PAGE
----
Dangerous propane systems - Page 5 - SailNet Community
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post #41 of 47 Old 01-25-2012
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Friends have their propane bottles in an open rack, beyond the transom, but the rules say they should be brought inboard in a sealed locker, for "better drainage"?
I use 1/4 inch sch 40 thick walled stainless pipe , but the rules say I should switch to flimsy copper or rubber ,then have to worry about bulkhead chafe, something which is impossible with stainless pipe.
I can easily reach my propane tanks from my companion way, but the rules say I should use a far more complicated electrical device. I have a high pressure stainless ball valve shut off in the cockpit, but the rules say I should not have this alternative option.
The rules say that everything within 27 inches of the cook stove should be flame resistant, yet in 40 years of cruising, I have never once seen this done in any boat. Have any of you seen it?
Fortunately, in Canada, they would need a search warrant from a judge, which I could challenge, to come aboard and check my propane system. Then I could argue that the requirement that I use the less safe system that they advocate, is a violation of my charter right to life liberty and security of the person.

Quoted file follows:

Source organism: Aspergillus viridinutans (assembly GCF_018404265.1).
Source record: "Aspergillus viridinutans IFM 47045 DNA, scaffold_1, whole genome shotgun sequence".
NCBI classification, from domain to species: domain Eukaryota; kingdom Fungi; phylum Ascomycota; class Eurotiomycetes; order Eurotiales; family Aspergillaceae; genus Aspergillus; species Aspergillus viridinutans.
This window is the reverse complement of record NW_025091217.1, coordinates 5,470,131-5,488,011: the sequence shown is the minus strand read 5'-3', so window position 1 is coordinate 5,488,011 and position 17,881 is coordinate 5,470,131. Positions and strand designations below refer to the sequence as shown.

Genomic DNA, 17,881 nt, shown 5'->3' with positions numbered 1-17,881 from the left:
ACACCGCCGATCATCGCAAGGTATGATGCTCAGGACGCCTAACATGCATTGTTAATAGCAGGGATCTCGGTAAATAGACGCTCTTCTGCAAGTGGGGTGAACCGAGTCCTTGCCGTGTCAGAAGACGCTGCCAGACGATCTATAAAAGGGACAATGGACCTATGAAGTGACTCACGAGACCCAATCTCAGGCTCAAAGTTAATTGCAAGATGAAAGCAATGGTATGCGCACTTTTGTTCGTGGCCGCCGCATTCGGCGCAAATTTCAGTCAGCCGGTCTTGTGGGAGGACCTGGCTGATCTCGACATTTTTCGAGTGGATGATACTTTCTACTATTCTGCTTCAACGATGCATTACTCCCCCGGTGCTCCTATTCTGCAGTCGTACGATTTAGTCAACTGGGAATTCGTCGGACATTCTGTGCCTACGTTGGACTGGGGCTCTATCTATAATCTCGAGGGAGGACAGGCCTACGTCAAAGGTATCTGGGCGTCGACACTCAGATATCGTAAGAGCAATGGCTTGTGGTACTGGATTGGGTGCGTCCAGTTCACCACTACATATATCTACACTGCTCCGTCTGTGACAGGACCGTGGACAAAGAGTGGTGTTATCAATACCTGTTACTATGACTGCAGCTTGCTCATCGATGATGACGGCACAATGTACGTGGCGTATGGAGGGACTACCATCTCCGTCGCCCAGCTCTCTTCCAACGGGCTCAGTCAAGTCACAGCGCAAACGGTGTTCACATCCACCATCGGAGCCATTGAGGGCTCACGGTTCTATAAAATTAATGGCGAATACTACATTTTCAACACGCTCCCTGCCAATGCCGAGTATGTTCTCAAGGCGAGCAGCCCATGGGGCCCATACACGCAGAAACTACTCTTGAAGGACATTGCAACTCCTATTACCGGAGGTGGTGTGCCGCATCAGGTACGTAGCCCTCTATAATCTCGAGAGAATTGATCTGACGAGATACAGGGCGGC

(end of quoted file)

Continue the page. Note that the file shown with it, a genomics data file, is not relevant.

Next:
Brent Swain, Boat designer, Builder, and author of "Origami Metal Boatbuilding"
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post #42 of 47 Old 01-25-2012
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As far as I know, the main reason for not having propane bottles on the transom is in case you are hit from behind by another boat. I realise that this is a very small risk.

"The rules say that everything within 27 inches of the cook stove should be flame resistant, yet in 40 years of cruising, I have never once seen this done in any boat. Have any of you seen it?" Not unless teak is consider a flame resistant material

Bristol 31.1, San Francisco Bay

Last edited by MarkSF; 01-25-2012 at 04:03 PM.
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post #43 of 47 Old 01-25-2012